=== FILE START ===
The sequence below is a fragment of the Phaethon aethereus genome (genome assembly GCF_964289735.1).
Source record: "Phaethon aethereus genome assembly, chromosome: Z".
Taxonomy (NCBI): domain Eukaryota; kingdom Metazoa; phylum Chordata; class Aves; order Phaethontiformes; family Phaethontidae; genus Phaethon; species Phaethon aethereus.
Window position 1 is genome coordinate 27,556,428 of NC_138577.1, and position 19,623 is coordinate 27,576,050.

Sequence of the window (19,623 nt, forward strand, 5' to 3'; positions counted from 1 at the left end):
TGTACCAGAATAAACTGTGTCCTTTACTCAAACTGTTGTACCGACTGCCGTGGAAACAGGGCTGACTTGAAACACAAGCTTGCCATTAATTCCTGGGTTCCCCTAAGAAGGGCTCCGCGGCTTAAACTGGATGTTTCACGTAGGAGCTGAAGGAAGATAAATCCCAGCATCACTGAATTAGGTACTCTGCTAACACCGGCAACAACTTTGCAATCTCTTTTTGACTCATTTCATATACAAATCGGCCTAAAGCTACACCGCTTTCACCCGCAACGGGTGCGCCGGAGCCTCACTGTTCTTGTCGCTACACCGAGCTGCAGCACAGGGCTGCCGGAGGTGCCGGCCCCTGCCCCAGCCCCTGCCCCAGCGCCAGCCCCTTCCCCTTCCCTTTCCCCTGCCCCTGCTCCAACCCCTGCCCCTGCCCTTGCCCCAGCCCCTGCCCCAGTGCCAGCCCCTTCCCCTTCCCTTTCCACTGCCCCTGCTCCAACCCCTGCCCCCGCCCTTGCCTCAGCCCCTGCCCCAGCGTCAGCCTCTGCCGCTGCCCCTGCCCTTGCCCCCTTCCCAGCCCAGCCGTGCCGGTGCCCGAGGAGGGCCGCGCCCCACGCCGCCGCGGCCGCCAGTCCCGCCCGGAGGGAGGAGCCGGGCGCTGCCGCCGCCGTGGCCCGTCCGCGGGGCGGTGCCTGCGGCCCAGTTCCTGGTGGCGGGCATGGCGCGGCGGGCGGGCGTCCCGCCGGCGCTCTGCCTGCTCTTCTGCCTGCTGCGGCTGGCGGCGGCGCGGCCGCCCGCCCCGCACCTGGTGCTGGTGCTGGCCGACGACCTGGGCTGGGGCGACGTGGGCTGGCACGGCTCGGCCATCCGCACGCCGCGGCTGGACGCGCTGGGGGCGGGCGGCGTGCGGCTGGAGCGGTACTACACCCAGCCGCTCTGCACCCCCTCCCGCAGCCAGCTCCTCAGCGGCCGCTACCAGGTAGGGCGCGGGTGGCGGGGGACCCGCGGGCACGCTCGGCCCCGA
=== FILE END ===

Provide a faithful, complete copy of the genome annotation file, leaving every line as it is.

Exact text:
The sequence below is a fragment of the Phaethon aethereus genome (genome assembly GCF_964289735.1).
Source record: "Phaethon aethereus genome assembly, chromosome: Z".
Taxonomy (NCBI): domain Eukaryota; kingdom Metazoa; phylum Chordata; class Aves; order Phaethontiformes; family Phaethontidae; genus Phaethon; species Phaethon aethereus.
Window position 1 is genome coordinate 27,556,428 of NC_138577.1, and position 19,623 is coordinate 27,576,050.

Sequence of the window (19,623 nt, forward strand, 5' to 3'; positions counted from 1 at the left end):
TGTACCAGAATAAACTGTGTCCTTTACTCAAACTGTTGTACCGACTGCCGTGGAAACAGGGCTGACTTGAAACACAAGCTTGCCATTAATTCCTGGGTTCCCCTAAGAAGGGCTCCGCGGCTTAAACTGGATGTTTCACGTAGGAGCTGAAGGAAGATAAATCCCAGCATCACTGAATTAGGTACTCTGCTAACACCGGCAACAACTTTGCAATCTCTTTTTGACTCATTTCATATACAAATCGGCCTAAAGCTACACCGCTTTCACCCGCAACGGGTGCGCCGGAGCCTCACTGTTCTTGTCGCTACACCGAGCTGCAGCACAGGGCTGCCGGAGGTGCCGGCCCCTGCCCCAGCCCCTGCCCCAGCGCCAGCCCCTTCCCCTTCCCTTTCCCCTGCCCCTGCTCCAACCCCTGCCCCTGCCCTTGCCCCAGCCCCTGCCCCAGTGCCAGCCCCTTCCCCTTCCCTTTCCACTGCCCCTGCTCCAACCCCTGCCCCCGCCCTTGCCTCAGCCCCTGCCCCAGCGTCAGCCTCTGCCGCTGCCCCTGCCCTTGCCCCCTTCCCAGCCCAGCCGTGCCGGTGCCCGAGGAGGGCCGCGCCCCACGCCGCCGCGGCCGCCAGTCCCGCCCGGAGGGAGGAGCCGGGCGCTGCCGCCGCCGTGGCCCGTCCGCGGGGCGGTGCCTGCGGCCCAGTTCCTGGTGGCGGGCATGGCGCGGCGGGCGGGCGTCCCGCCGGCGCTCTGCCTGCTCTTCTGCCTGCTGCGGCTGGCGGCGGCGCGGCCGCCCGCCCCGCACCTGGTGCTGGTGCTGGCCGACGACCTGGGCTGGGGCGACGTGGGCTGGCACGGCTCGGCCATCCGCACGCCGCGGCTGGACGCGCTGGGGGCGGGCGGCGTGCGGCTGGAGCGGTACTACACCCAGCCGCTCTGCACCCCCTCCCGCAGCCAGCTCCTCAGCGGCCGCTACCAGGTAGGGCGCGGGTGGCGGGGGACCCGCGGGCACGCTCGGCCCCGA